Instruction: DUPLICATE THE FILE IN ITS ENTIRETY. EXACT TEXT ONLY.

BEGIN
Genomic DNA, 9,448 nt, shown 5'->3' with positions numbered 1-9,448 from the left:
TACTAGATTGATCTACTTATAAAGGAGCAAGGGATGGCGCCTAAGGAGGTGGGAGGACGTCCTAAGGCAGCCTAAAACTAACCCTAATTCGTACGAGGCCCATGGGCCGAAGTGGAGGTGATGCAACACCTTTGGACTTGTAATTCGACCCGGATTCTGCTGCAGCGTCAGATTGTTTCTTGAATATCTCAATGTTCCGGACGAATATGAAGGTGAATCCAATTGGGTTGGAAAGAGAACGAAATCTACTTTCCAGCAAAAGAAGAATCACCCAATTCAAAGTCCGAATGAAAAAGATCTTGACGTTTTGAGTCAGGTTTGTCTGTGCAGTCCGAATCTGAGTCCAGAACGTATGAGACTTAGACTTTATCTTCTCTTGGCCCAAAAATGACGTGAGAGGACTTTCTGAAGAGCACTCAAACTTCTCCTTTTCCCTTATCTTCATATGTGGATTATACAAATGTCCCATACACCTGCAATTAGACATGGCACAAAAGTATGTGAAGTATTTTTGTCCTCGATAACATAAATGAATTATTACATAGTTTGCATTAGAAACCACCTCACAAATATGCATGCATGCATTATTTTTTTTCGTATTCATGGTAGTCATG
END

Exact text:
Genomic DNA, 9,448 nt, shown 5'->3' with positions numbered 1-9,448 from the left:
TACTAGATTGATCTACTTATAAAGGAGCAAGGGATGGCGCCTAAGGAGGTGGGAGGACGTCCTAAGGCAGCCTAAAACTAACCCTAATTCGTACGAGGCCCATGGGCCGAAGTGGAGGTGATGCAACACCTTTGGACTTGTAATTCGACCCGGATTCTGCTGCAGCGTCAGATTGTTTCTTGAATATCTCAATGTTCCGGACGAATATGAAGGTGAATCCAATTGGGTTGGAAAGAGAACGAAATCTACTTTCCAGCAAAAGAAGAATCACCCAATTCAAAGTCCGAATGAAAAAGATCTTGACGTTTTGAGTCAGGTTTGTCTGTGCAGTCCGAATCTGAGTCCAGAACGTATGAGACTTAGACTTTATCTTCTCTTGGCCCAAAAATGACGTGAGAGGACTTTCTGAAGAGCACTCAAACTTCTCCTTTTCCCTTATCTTCATATGTGGATTATACAAATGTCCCATACACCTGCAATTAGACATGGCACAAAAGTATGTGAAGTATTTTTGTCCTCGATAACATAAATGAATTATTACATAGTTTGCATTAGAAACCACCTCACAAATATGCATGCATGCATTATTTTTTTTCGTATTCATGGTAGTCATG